The Harvey A. Jordan architected Chisholm Trail Drive-In was named after its owner, Mr. E. Chisholm who announced the project in March of 1959 and had a grand opening on May 21, 1959. The Chisholm Trail was at 3001 East Main Street bounded by railroad tracks and Main Street and getting additional traffic from Jefferson Avenue. Opening first features on the 40' by 80' screen were “Forest Rangers” and “Wells Fargo.” Chisholm veered the theater toward families and children. Competition was just down to the east with the Twin Drive-In and then further down to the east was the Jefferson D.I. Trains would constantly appear to blow through the Chisholm’s drive-in tower with loud noise and rumbling during screenings. The Chisholm struggled and Woodland Hills Mayor Arthur Avnsoe took over the theater in 1962. The theater’s view toward busy E. Main St. and noise and rumblings – not from the trains – but within the cars at the drive-in appears to have unseated the Chisholm.

Attention about a jury trial over the theater’s showing of “Europe in the Raw” on July 16, 1963 caused a chain reaction. Though the drive-in prevailed having not violated the 1961 anti-obscenity act, public furor didn’t subside. Chemline Inc. – operators of the nearby Twin Drive-In – decided to challenge the Constitutionality of the city’s ordinance which drew an overflow audience to the courtroom. A psychiatrist from Austin explained the dangers of screen leakage on drivers. The anti-obscenity act was upheld which gave residents some teeth in the matter. Not one but 15 petitions flowed to Grand Prairie Mayor C.P. Waggoner with over 1,000 signatures about lewd and obscene films showing at the Chisholm in 1964. Facing mounting public relations backlash for public nuisance and causing inattentive driving habits, the Chisholm’s operator had an opportunity.

First, Avnsoe would move to the newly built Country Squire Drive-In just south of Dallas' Redbird Airport on U.S. 67. As for the Chisholm, veteran theater operator J.J. Rodriguez of the Panamericano in Dallas was convinced by businessmen to convert his Spanish language Panamericano Theater to an art house/restaurant/night club called the Festival. This would require the Panamericano to shut down in early 1965 to convert the space. Rodriguez took on the Chisholm in March 1965 to continue his bookings of Spanish Language films. Rebranding the ozoner as the Auto Vista, Rodriguez opened March 29, 1965 with “La Bandida” and “Suenos de Oro.” Rodriguez operated the theater for one season but closed the theater not long after the Festival launched.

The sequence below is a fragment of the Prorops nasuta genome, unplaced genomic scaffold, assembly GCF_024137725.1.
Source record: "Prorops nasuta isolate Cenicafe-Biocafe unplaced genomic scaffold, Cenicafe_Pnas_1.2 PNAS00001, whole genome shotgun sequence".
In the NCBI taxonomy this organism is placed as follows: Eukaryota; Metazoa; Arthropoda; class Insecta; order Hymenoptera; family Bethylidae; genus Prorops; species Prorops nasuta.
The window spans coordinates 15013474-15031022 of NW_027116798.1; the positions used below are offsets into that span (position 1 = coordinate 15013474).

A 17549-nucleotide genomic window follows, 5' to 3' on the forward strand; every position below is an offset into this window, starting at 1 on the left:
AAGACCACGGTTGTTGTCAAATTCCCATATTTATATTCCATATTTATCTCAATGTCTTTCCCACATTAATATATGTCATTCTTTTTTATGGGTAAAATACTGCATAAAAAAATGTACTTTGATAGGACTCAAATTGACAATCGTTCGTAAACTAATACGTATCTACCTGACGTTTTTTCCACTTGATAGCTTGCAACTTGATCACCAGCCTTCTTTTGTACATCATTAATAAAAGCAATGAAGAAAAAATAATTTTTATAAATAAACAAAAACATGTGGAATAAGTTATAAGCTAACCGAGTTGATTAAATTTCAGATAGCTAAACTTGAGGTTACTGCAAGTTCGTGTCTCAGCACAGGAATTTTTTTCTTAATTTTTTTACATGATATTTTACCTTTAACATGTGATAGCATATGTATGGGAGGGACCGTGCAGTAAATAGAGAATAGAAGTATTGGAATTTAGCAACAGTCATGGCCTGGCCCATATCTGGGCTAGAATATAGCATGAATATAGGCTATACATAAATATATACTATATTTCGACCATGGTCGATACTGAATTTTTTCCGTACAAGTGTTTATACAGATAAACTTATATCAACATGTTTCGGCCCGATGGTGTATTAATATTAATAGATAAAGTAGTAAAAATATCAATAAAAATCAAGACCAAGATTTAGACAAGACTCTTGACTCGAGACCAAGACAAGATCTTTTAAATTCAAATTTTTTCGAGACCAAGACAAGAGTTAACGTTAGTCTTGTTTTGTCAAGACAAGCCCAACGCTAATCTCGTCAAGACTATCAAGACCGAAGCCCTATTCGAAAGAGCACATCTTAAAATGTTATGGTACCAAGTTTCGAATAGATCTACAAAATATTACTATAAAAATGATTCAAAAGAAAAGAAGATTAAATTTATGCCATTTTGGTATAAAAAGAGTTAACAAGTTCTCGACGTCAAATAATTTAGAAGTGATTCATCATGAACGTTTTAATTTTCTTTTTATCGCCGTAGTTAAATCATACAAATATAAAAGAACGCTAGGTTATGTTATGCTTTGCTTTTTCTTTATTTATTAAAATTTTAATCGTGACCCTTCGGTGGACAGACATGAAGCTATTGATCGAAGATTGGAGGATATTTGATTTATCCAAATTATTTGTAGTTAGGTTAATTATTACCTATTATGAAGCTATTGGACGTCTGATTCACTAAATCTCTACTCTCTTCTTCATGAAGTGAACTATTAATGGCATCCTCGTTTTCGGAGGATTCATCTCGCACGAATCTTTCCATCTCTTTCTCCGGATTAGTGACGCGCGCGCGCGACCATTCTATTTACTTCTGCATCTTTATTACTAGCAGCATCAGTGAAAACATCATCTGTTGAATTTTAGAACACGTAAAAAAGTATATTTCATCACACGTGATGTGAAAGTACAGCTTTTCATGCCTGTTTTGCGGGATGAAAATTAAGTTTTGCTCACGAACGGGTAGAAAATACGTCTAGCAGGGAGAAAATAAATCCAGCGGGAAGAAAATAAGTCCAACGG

Charles Weisenburg added the Auto Vista the next season in his circuit of Weisenburg Theaters. He rebranded the Auto Vista as the East Main Drive-In and switched it back to English language films. Weisenburg dropped the East Main but the McLendon Theater Circuit would take over the East Main shortly thereafter in 1969 hoping to turn it in to a twin screener. McLendon had recently purchased the Downs Drive-In in Grand Prairie and would convert it to the renamed, multi-screen Century Drive-In in 1970. The circuit had also converted the single screen Garland Road Drive-In into the three-screen Apollo Drive-In. McClendon took over the Plano Drive-In retaining its name and converting it to a three-screen operation. McClendon’s ozone portfolio entering the 1970s was the Astro, Apollo, Gemini, Century, and East Main. That didn’t last long for one property and it was the East Main on the chopping block.

The East Main space was tight and McLendon decided to hold off on twinning the theater. As an underachiever for three previous owners, McLendon reduced the theater to discount status playing exploitation double and triple features or third-run major features to an admission price of just 99 cents per carload. The experiment ended in 1971 as McLendon quietly dropped the theater. A look at the theater at historical aerials.com in 1972 shows the first “bite” already removed from the theater with its demolition to follow. Three names, five owners and not much success for the Chisholm Trail /Auto Vista/ East Main in a 12-year period.